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Leadership Lens: Discovering What Learning and Development Skills Your Team Wants and Needs


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Colleagues engage in a lively exchange of ideas in an office

Being a leader in today’s competitive job market requires finding solutions for employee recruitment and retention. A key to solving this challenge is improving the employee experience - especially with learning and development

 

Employees - both potential and current - want to know:  


What are the skills that I need for this job or promotion?  

Does your organization have a program to support my skills development? 


If you can’t answer these questions, you are going to face problems with worker hiring and retention. Below we dive into why learning and development is more important than ever and how to determine what your team wants and needs to learn. 



First, What Workers Think About Learning and Development


To understand why providing learning and development is so critical, let’s take a look at the larger picture and the factors driving the need for ongoing skills development.  



Automation is creating considerable uncertainty about workers’ futures. Nearly half of employees in surveys are worried that their skills will soon be outdated due to advancements in automation, AI and robots. Most employers also respond to surveys indicating they see employees’ skill sets becoming obsolete in the near future. 



At a rapid rate, skills are expiring faster than teams can form adequate responses to such changes. Employees often recognize their skills are not valuable and may stay at a job with falling morale, feeling unneeded, or leave for a different opportunity. 



Surveys indicate that a large percentage of workers - about two-thirds - would remain throughout their career with an employer who upskilled or reskilled them. Most workers indicate they need and want to learn new skills within the year to continue their careers. 

 


Second, Aligning the Skills Employees Want with the Skills They Need 


The skills employees want and those they need for their current or future positions may not always be one and the same.  

 

Pro Tip: The smart leader will not forge ahead with what they think is best for employees, but take a holistic approach to skills gap training and find the win-wins that benefit both employees and their employers.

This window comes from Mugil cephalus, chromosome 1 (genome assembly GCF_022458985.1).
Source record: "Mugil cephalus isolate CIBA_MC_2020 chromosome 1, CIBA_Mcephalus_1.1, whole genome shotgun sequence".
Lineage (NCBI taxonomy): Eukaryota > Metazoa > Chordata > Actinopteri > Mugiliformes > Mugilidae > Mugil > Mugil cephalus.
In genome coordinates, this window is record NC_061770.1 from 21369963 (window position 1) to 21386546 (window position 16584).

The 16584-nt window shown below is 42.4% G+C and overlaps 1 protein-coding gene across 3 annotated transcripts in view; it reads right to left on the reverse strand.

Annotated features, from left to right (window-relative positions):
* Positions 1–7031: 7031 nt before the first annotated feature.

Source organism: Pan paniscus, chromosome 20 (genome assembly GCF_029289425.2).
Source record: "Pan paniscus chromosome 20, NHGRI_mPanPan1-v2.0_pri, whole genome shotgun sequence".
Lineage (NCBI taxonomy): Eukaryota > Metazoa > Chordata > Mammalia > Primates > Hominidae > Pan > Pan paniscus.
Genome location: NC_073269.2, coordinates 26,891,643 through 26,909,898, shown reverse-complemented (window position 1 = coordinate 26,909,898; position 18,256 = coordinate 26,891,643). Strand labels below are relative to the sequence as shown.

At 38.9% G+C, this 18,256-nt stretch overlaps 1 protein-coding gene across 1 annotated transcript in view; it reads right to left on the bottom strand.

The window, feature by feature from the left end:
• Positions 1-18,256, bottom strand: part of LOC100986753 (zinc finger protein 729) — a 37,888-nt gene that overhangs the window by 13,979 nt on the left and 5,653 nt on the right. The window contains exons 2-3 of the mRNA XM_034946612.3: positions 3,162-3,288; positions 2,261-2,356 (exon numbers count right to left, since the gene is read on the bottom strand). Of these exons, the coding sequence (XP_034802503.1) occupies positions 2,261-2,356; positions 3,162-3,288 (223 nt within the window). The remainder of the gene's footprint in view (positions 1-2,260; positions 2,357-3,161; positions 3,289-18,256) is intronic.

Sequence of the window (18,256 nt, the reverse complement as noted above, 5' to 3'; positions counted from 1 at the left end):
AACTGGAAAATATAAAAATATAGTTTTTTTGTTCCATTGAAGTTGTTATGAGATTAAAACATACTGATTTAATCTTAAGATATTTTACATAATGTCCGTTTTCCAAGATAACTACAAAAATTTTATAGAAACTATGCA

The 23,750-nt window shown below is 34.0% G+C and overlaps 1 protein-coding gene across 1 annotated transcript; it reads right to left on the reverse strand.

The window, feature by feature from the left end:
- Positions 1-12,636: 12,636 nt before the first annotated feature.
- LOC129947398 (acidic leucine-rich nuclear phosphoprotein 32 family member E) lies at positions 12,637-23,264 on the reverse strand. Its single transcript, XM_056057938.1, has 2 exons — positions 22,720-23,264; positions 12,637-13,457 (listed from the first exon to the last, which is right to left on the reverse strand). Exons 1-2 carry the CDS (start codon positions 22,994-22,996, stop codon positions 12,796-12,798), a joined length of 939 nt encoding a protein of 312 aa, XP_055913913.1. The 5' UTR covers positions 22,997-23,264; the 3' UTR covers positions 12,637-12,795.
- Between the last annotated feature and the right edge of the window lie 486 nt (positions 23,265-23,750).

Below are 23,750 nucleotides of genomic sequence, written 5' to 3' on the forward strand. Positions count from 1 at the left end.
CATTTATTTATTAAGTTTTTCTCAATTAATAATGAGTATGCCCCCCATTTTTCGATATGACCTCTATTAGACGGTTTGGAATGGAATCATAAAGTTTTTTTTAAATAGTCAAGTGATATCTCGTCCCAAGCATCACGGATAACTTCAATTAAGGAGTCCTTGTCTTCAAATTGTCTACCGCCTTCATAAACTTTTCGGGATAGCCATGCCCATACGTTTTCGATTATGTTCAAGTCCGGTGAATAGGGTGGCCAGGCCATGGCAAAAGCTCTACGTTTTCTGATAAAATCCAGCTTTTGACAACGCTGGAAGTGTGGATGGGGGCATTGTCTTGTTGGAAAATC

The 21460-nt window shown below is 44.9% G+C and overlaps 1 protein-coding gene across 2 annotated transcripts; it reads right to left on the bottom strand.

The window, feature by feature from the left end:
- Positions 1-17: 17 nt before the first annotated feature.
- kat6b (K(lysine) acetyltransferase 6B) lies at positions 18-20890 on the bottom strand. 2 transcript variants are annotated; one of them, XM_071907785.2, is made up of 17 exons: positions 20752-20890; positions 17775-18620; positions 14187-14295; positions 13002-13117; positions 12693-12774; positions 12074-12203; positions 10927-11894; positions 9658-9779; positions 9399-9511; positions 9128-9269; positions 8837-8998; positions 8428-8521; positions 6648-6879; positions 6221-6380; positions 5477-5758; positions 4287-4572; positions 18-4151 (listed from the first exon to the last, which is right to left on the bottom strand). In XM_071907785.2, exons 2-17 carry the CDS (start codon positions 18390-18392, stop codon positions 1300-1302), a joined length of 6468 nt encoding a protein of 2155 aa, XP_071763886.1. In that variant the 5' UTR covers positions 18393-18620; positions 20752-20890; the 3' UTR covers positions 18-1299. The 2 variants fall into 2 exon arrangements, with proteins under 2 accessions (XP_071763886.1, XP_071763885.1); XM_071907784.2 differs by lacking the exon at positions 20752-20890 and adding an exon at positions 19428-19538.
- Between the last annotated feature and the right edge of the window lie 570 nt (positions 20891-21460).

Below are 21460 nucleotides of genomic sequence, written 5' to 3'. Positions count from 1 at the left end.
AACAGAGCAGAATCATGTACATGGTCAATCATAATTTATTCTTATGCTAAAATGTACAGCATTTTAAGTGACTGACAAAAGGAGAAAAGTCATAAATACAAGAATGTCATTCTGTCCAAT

Start by assessing two items:  

 

  • the current skill set of your team members, and 

  • the skills they want to learn 

 

A multi-pronged approach is best, relying on methods such as self-assessment surveys, peer evaluations and skill-based tests. 

 

Once assessment information is gathered, identify the key skills that are most valuable for individuals, teams and the organization as a whole. The skills may be highly technical in nature, such as learning a new programming language or receiving an analytics certification, or it could include soft skills like communication and problem-solving. 

 

2. Engage in Dialogue and Create a Plan Together 

Initiate open and honest conversations with your team members about which skills they value personally and professionally. Ask them about their career aspirations and areas of desired improvement, in addition to which skills they believe are important for their roles. Such a conversation will offer insights into the development of individuals and teams. 

 

With the assessments analyzed and employee input considered, it’s time to create a guideline to determine whether an individual’s skills are outdated or if they are excelling. This guideline can also determine which competencies are needed for the next level and can ensure an individual remains a successful member of an organization

 

Companies that provide learning and development- engaging in the evaluation of employee growth and combining it with succession planning - can provide a ladder of upward mobility for employees. Such a ladder helps to attract and keep talented professionals. 


Pro Tip: The educational tools offered to employees can be position or industry-specific, or they can be more general skills that are valuable in virtually any setting, such as improving time management, setting priorities, and communicating tactfully and clearly. 

 


The Ladder of Learning and Development


Many companies face barriers in their efforts to skill their employees, whether due to time, money or inertia. Some leadership teams do not appreciate the balancing act required between learning and development, and constraints on time and resources.  

The fact is that employees need to see their futures at an organization. Learning and development is a sure way to show them you value them and want them to stay. 

Priority Management has been training leaders and their teams around the globe for four decades. We fully customize all training programs for your needs and provide crucial follow-up coaching to ensure that you meet your goals. 

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